With a little more than four minutes remaining in regulation, Penn State was rolling against Michigan State, holding a firm 26-point lead.
Time for backup quarterback Tommy Stevens to come in for mop-up duty, right?
Trace McSorley trotted out to the field, flanked by his starting offensive line. First play, McSorley heaved it deep for a 43-yard connection to wideout Juwan Johnson. A few moments later, the quarterback linked up with running back Andre Robinson for a 40-yard touchdown pass.
Never miss a local story.
It was somewhat surprising to see — until you remember how last year went down. Michigan State, ranked No. 5 nationally, had senior offensive lineman Jack Allen run in the final touchdown in a 55-16 rout at Spartan Stadium in 2015’s regular-season finale.
It was seen by many as rubbing salt in the wound, and even though Penn State coach James Franklin denied that the Nittany Lions weren’t trying to return the favor with Robinson’s late score in Saturday’s 45-12 demolition, Michigan State coach Mark Dantonio thought otherwise.
“You know what they say about payback,” Dantonio said. “It was 55-16 last year. I guess they felt it.”
Echoing his head coach, McSorley also said that the play wasn’t an attempt to run up the score in any way, shape or form; the quarterback insisted that they would’ve ran the same play in the first quarter if Michigan State showed a similar blitz.
But in the crowd’s reaction and Dantonio’s words, one could draw different conclusion.
In a statement win, the Nittany Lions made a statement play.
Now, they’re off to Indianapolis.
▪ McSorley spread the ball around well, hitting eight different targets on Saturday night. Of course, his four touchdowns went to three players: Chris Godwin caught the 34 and 59-yarders, Mike Gesicki hauled in a 45-yard grab and Robinson had the 40-yard clincher.
But what was perhaps most impressive by McSorley was the one touchdown drive that didn’t end in a throwing score.
Down 9-3 as the second quarter trickled down, McSorley helped jump-start Penn State’s offense. On a 10-play, 78-yard series that ended with a one-yard Saquon Barkley touchdown leap, McSorley connected with DeAndre Thompkins, Saeed Blacknall and DaeSean Hamilton for first-down throws of 25, 16 and 16 yards, respectively.
McSorley’s trust in his guys put the Nittany Lions in a positive rhythm, and set them on their way to a blowout win.
▪ Penn State linebacker Brandon Bell was named the Walter Camp National Defensive Player of the Week, and he made a good case for it against Sparty. The senior had 18 tackles, doubling the second-leading tackler for Penn State (Manny Bowen, 9).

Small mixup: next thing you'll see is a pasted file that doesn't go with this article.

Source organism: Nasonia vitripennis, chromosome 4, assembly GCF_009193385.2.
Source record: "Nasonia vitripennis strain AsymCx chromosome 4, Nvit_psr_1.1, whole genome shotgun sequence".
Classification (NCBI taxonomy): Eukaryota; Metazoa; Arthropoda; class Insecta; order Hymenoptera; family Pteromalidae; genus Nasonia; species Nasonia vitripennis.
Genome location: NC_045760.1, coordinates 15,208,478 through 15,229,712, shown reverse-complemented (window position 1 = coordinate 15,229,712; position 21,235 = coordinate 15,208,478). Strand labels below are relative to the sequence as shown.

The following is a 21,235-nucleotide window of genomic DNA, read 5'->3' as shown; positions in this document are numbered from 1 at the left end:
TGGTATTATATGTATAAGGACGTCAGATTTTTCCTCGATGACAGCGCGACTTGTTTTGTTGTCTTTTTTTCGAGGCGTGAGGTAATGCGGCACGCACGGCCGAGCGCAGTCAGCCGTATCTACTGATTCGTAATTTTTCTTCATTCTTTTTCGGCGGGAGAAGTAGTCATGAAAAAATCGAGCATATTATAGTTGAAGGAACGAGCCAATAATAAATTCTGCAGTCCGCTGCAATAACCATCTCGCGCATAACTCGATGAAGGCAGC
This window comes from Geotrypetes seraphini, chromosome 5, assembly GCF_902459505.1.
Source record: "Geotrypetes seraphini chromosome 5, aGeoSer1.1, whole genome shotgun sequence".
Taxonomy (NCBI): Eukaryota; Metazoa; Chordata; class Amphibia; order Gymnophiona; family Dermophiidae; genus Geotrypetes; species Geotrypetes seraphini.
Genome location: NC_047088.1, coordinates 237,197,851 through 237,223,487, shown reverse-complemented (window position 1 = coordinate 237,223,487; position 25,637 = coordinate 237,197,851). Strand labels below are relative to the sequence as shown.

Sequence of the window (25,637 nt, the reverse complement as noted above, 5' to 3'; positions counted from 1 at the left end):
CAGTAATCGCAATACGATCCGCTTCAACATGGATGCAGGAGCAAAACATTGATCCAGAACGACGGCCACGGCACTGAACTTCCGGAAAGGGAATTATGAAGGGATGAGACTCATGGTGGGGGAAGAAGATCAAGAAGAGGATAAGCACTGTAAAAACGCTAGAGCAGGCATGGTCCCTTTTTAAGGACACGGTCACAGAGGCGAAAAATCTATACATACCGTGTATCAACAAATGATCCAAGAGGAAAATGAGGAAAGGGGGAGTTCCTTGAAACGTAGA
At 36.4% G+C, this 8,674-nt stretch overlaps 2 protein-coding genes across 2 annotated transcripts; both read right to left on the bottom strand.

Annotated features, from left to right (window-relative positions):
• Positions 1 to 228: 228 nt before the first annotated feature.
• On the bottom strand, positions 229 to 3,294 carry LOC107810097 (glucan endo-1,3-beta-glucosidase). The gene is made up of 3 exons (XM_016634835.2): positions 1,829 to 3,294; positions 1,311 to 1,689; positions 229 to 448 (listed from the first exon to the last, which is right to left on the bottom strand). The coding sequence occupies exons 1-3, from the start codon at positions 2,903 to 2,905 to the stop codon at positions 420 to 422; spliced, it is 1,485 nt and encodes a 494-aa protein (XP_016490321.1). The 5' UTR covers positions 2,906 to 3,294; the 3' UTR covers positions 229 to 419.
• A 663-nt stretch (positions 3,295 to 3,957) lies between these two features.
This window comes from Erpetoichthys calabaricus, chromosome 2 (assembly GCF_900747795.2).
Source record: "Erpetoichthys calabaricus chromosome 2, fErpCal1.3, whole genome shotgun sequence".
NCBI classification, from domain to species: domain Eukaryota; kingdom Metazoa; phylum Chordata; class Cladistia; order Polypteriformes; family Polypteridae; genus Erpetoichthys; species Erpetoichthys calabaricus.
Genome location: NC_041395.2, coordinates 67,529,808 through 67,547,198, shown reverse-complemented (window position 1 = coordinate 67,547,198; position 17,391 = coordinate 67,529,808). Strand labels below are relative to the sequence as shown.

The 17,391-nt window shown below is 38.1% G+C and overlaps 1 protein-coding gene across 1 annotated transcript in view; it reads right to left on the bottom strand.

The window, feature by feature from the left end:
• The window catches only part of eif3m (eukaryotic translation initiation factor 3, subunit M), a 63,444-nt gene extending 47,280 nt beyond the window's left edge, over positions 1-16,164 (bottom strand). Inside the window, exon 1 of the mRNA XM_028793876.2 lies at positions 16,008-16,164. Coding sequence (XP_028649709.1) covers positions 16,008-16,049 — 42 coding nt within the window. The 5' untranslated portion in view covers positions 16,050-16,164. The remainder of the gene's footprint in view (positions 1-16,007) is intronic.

Bell has shown the ability to step up this season; he made 18 stops, as well, in Penn State’s upset of Ohio State on Oct. 22.
Penn State is a young team and will return a lot of talent in 2017, but it’s going to miss Bell next season.
▪ One penalty. The entire game. And it happened in the fourth quarter.
The Nittany Lions didn’t commit any unnecessary penalties against Michigan State, completing a recent effort to clean up their play.
Penn State was sloppy at Purdue (11 penalties for 91 yards) and at home against Iowa (9 for 86), but it looks like that issue has been taken care of.
Penn State had five penalties at Indiana, three last week at Rutgers, and then just a pass interference on John Reid a couple nights ago.
▪ While Franklin is “confident” that Barkley will be good-to-go for the Big Ten Championship game, seeing the star sophomore leave a game early due to injury for the second time in as many weeks was unsettling.
What’s just as concerning is that Barkley never got going against Michigan State, as the Spartans keyed in on the run just like Indiana and Rutgers.
The star wowed on his acrobatic touchdown jump, but the past three weeks he’s totaled 164 rushing yards and is averaging 2.6 yards per carry.
Yes, Barkley can pop off at any time.
It just might be difficult against Wisconsin’s run defense (No. 3 nationally, 100.8 rushing yards per contest).
▪ Michigan State’s first-half drives went 12, 11, 13 and 14 plays, respectively, averaging 64 yards per series.
All four drives ended in field goals, so the Nittany Lions lucked out a bit. But if Michigan State gets into the end zone on one or two of those drives, it could’ve been a totally different game.
Penn State’s tendency to turn it on in the second half has been a blessing so far, but on the flip side, its almost-expected first-half sluggishness could catch up with them against Wisconsin.